Parents who have determined that their child should attend preschool have some homework of their own to do before completing an enrollment form. Locating a program that meets the needs of the parents and the child can be a major chore, as the popularity of preschool in recent years has led to a dizzying array of choices in many locales. Preschool for Parents is a valuable guide for parents trying to separate the wheat from the chaff.
Dodge is the author of more than 20 books and president of Teaching Strategies, Inc., a national curriculum and teacher training company. Bickart is a senior associate at the company, a workshop leader and a former teacher at the prestigious Sidwell Friends School in Washington, D.C.
The authors utilize the breadth of current understanding of early childhood development to assess how a quality preschool should meet the needs of children aged 3 to 5. Their guiding premise is that “the best preschool teaching practices make the most of children’s natural inclination to play.” Traditional “academics” exist in the context of the child’s environment and daily activities; for example, a quality preschool may expose children to mathematics by encouraging them to figure out how to divide a snack. The authors warn parents to avoid preschools in which children use workbooks or engage in any type of formal learning. Summary checklists help parents identify many other features they should and should not see during a visit to a quality preschool.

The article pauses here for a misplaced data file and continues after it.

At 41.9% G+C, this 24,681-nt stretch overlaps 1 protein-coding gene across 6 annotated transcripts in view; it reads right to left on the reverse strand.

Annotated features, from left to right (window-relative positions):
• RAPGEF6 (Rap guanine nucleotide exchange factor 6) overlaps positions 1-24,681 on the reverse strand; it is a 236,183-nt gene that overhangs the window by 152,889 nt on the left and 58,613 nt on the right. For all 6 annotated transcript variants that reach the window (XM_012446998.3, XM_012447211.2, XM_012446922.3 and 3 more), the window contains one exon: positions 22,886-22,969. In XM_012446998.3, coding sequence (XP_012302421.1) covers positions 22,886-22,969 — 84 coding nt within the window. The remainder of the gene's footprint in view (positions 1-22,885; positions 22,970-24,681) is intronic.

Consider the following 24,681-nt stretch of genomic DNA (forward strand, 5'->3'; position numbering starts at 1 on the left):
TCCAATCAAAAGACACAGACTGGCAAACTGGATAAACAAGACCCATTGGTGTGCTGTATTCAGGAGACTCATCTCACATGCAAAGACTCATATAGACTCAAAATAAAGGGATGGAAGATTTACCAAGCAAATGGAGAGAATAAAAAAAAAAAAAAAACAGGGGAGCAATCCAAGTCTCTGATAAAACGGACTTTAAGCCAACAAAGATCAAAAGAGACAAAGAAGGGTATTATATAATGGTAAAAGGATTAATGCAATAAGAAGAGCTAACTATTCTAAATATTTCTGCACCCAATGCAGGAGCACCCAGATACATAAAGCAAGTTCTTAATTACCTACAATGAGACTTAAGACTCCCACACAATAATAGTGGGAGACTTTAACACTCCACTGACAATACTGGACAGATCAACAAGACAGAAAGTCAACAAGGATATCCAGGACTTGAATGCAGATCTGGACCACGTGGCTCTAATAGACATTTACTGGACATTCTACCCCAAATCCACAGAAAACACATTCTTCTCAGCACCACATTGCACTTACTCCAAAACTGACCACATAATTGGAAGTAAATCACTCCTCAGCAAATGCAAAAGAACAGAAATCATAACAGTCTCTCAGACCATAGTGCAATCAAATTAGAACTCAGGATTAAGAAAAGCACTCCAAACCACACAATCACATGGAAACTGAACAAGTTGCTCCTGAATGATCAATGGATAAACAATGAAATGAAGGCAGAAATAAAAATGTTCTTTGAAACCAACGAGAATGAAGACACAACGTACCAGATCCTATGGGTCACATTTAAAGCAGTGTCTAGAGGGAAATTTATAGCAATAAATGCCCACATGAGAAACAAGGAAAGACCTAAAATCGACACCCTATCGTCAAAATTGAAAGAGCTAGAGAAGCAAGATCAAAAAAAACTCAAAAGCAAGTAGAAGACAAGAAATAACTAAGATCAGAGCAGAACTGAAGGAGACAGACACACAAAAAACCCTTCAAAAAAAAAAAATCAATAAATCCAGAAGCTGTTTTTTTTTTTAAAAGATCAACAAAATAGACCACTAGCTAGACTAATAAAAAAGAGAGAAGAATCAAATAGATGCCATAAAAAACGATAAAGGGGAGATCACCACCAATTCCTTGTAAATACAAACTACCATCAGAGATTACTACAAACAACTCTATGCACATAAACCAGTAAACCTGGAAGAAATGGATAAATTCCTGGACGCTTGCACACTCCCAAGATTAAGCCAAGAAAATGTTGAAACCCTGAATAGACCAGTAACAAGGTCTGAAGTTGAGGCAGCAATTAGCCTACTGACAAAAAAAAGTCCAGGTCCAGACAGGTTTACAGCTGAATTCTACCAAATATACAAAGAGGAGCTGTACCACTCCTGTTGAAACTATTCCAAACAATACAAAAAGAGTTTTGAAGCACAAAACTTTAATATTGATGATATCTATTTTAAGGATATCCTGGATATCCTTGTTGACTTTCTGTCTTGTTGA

Although the authors assume their readers have already decided to send their children to preschool, parents who are skipping preschool will find the book useful as well. The authors include wonderful and simple actions parents can do at home to help their children develop important skills.
Parents looking for endorsements of specific preschools or specific types of preschools will not find any in this guide. The authors do not discuss any program by “brand name.” However, they provide a fairly comprehensive list of books, web sites and national organizations for further research.
Disclosure: This article is not an endorsement, but a review. The author of this book provided free copies of the book to have their book reviewed by a professional reviewer. No fee was paid by the author for this review. Foreword Reviews only recommends books that we love. Foreword Magazine, Inc. is disclosing this in accordance with the Federal Trade Commission’s 16 CFR, Part 255.